The real question posed by TradeMarkVille is: what will break first? Players' imagination & patience or mysql & js? http://t.co/RyBluQrjnC— Paolo Pedercini (@molleindustria) March 4, 2014
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Molleindustria tackles illegal language with TradeMarkVille
Italian developer Molleindustria launched a new web game today in conjunction with independent designer Mikhail Popov, and it's already provoking some controversy.
Italian developer Molleindustria launched a new web game today in conjunction with independent designer Mikhail Popov, and it's already provoking some controversy and gotten at least one Twitter account suspended. The name of the game is TradeMarkVille, a multiplayer word-guessing game seemingly designed to provoke some thought about how trademarking common terms can cause contemporary language to change in unexpected and unnatural ways. The premise is simple: a fantasy kingdom is plagued by wizard-lawyers who trademark every word uttered, barring them from being used ever again. Players must either try to describe an object using 50 or fewer characters and no banned words, or attempt to guess the true identity of an object another player has attempted to describe. Every time a player successfully guesses the identity of an object based on its description, he or she and the player who wrote the description earn a point while the words used to describe the object are banned forever. The game has only been operating for a few hours and already players are having to resort to desperate, nearly nonsensical descriptors to describe common terms like "apple", "monopoly" and "candy."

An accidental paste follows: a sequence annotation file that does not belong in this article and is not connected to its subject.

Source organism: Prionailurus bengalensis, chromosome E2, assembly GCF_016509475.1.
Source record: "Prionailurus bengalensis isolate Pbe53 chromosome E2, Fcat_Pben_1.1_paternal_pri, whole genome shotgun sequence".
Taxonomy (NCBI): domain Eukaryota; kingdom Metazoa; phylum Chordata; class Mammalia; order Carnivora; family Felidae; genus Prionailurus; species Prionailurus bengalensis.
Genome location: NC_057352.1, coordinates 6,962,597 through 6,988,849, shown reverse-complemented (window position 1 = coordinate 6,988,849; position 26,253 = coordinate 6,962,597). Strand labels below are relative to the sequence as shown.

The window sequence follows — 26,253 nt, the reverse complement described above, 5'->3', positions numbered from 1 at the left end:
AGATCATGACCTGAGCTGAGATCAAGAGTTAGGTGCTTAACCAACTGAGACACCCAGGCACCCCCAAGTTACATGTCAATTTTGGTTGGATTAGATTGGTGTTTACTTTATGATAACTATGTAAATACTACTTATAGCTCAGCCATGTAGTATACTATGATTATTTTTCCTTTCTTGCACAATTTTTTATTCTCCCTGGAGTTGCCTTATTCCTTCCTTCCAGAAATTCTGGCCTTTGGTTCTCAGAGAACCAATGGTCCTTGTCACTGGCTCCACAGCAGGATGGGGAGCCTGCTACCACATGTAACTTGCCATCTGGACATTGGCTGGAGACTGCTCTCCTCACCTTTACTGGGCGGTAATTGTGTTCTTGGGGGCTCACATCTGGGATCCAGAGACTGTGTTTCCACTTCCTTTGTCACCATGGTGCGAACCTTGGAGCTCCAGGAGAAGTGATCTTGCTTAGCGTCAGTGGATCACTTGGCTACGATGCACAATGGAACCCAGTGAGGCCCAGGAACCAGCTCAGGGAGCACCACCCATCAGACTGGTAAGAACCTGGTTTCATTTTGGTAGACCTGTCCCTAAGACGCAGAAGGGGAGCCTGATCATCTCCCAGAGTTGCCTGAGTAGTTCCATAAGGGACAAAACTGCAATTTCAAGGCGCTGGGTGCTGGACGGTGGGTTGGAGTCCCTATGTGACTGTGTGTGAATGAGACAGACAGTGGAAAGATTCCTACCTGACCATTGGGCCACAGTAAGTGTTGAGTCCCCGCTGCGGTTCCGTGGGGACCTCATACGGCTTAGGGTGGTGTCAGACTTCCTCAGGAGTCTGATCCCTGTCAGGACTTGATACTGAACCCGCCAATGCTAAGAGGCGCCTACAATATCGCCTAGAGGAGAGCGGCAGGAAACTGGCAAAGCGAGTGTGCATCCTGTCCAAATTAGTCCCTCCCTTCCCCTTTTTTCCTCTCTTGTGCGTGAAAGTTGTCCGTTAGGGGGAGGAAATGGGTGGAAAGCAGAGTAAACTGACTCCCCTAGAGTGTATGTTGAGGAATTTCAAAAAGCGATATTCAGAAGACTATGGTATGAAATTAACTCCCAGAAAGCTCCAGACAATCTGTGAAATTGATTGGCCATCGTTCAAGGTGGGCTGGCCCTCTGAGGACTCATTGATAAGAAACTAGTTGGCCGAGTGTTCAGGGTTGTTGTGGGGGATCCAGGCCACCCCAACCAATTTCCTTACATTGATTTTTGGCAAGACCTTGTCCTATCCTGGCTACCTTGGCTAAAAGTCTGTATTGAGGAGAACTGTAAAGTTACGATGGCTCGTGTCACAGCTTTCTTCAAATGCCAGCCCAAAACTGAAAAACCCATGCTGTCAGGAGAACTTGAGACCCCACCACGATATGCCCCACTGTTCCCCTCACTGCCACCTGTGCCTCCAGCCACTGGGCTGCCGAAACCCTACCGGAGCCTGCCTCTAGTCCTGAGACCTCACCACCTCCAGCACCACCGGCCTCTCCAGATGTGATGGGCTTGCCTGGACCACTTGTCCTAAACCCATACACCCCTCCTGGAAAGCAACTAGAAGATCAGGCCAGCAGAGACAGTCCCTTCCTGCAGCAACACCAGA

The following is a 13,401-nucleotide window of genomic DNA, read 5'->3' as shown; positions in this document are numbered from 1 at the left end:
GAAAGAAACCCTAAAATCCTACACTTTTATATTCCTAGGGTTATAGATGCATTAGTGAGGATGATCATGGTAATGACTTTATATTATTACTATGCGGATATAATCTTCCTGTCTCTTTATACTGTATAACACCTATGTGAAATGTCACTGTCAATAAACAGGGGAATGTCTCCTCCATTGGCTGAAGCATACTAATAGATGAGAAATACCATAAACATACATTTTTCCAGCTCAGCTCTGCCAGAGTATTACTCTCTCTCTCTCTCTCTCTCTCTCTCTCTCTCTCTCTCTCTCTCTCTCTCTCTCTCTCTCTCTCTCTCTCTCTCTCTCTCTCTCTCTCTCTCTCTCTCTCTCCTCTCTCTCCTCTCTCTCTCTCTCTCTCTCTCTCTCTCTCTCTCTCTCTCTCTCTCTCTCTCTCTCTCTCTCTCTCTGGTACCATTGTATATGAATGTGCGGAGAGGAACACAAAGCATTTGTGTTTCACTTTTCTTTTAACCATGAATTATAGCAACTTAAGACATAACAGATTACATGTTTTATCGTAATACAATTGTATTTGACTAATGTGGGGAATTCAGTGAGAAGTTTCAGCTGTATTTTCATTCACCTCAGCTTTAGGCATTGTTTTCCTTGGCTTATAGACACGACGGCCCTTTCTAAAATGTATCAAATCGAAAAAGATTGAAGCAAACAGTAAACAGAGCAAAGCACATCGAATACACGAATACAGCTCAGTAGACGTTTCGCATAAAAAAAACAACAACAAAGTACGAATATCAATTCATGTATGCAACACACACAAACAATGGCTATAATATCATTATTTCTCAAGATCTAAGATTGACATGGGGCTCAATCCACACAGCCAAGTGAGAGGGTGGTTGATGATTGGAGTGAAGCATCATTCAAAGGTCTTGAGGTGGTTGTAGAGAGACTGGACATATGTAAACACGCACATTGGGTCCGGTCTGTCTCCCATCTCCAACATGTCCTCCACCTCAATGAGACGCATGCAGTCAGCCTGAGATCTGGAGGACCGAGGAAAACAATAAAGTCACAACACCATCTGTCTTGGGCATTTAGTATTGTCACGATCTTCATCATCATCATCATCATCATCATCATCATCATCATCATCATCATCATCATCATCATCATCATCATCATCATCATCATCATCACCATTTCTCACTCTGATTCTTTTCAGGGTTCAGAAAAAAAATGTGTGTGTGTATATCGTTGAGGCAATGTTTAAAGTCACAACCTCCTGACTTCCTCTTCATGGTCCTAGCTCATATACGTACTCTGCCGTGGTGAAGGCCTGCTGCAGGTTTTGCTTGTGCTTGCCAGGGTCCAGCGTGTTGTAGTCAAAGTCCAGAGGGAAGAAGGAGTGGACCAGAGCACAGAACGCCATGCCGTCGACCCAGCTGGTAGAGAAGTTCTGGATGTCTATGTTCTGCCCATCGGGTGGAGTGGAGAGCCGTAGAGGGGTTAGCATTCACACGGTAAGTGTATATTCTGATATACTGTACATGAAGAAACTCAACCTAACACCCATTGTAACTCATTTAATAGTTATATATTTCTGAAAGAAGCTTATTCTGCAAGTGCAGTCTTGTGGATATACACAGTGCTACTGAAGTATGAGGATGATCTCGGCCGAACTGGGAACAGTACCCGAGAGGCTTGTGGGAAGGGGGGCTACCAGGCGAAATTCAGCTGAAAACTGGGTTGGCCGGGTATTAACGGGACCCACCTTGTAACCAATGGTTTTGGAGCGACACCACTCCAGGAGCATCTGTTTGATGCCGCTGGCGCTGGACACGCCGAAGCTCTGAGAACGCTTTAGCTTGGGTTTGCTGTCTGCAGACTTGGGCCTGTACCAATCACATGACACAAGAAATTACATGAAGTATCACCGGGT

Though it doesn't seem to be spelled out anywhere on the TradeMarkVille website, Molleindustria's latest game appears to be directly inspired by recent rows in the game industry over trademarks on common terms, most recently King's aborted attempt to file a trademark for the term "candy."